Anyways, maybe we should read the article and see if the summary is even right... I mean the conclusion of the study might very well conclude that we'll be cooked at a slightly lower temperature, but still very much cooked :)
(I'm just saying doesn't trust the media, especially not Slashdot, read the study).

Re:Surprise (5, Insightful)

aurispector (530273) | about 2 years ago | (#42707139)

The simple fact that anyone who produces evidence to the contrary is automatically suspect is perhaps THE biggest problem with the entire climate change debate.

Re:Surprise (1, Insightful)

Aglassis (10161) | about 2 years ago | (#42707247)

The simple fact that anyone who produces evidence to the contrary is automatically suspect is perhaps THE biggest problem with the entire climate change debate.

Debate? You see, that is the problem. Climate change is an event, like earthquakes, the sun rising, and cargo ships running into a pier. It is not like a gun control debate or an abortion debate where opinions matter. Climate change simply happens.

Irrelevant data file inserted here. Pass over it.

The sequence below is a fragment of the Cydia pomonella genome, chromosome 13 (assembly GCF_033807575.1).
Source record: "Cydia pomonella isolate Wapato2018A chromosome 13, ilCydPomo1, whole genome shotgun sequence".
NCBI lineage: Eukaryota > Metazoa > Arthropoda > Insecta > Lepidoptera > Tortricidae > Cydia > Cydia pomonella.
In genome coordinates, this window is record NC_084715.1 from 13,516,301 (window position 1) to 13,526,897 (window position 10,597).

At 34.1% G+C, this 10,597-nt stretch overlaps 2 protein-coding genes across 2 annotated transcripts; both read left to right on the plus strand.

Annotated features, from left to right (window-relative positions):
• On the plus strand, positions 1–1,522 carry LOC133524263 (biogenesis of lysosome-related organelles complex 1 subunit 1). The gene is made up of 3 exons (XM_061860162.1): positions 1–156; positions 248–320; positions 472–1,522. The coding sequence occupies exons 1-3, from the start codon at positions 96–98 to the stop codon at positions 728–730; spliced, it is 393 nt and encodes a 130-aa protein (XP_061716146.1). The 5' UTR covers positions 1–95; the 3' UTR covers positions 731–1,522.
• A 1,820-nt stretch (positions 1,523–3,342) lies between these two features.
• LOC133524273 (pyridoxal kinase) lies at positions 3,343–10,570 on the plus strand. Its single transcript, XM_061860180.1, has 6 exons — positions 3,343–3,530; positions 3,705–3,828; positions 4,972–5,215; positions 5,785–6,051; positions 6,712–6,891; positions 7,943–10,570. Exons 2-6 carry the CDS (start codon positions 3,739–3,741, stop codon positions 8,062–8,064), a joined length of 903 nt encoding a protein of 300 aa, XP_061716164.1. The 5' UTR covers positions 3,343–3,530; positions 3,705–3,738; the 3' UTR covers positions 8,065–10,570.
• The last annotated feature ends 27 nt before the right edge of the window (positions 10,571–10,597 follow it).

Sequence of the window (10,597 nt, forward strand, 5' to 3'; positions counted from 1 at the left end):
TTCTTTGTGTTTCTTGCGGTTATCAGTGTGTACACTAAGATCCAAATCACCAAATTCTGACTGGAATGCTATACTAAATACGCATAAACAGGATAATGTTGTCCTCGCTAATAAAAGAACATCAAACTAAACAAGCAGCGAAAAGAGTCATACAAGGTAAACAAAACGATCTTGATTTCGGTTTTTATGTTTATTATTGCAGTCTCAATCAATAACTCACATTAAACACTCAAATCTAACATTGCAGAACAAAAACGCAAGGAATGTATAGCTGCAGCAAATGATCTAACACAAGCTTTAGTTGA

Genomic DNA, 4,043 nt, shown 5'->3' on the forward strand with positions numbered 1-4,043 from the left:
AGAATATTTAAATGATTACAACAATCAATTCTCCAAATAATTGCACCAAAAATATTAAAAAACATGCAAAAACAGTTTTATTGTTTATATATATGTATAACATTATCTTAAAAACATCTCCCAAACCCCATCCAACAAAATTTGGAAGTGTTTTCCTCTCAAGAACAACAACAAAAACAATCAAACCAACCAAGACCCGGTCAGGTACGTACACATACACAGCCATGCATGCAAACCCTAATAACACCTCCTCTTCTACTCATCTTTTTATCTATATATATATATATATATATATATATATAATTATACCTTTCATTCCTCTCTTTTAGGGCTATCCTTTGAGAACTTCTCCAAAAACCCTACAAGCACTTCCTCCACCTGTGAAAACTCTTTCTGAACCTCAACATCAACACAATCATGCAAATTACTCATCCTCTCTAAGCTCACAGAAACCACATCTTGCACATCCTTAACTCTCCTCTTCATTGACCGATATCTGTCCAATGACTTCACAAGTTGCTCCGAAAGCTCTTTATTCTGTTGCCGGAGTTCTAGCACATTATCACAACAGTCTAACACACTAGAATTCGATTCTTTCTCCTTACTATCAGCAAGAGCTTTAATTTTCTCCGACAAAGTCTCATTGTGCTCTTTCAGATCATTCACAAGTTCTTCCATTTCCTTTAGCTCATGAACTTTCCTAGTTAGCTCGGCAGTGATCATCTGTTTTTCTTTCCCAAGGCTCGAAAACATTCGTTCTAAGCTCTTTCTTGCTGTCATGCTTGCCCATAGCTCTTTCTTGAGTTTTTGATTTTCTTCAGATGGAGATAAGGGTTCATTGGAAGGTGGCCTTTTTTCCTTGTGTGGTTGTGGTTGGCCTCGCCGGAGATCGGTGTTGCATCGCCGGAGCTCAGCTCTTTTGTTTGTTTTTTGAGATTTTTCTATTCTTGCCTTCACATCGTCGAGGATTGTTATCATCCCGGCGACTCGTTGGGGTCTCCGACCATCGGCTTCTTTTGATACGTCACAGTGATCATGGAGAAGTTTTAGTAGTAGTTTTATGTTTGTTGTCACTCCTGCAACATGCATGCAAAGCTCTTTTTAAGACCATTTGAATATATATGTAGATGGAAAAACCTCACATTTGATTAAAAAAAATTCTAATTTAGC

The reason people are suspect when they criticize the overwhelming evidence that exists right now is because there are substantial political and corporate interests that support framing it as uncertain or as a debate. There is also a very noisy group of lunatics who deny all evidence and make up conspiracy theories. We can't prejudge this study, but that doesn't mean that we have to accept it prior to it being thoroughly reviewed by the international scientific community--not corporations or politicians. Science self-corrects, which means that there are occasionally flawed studies and occasionally revolutionary studies. I hate to break it to you, but flawed studies outnumber revolutionary studies by orders of magnitude. This is why the scientific process is so rigorous. Science is hard.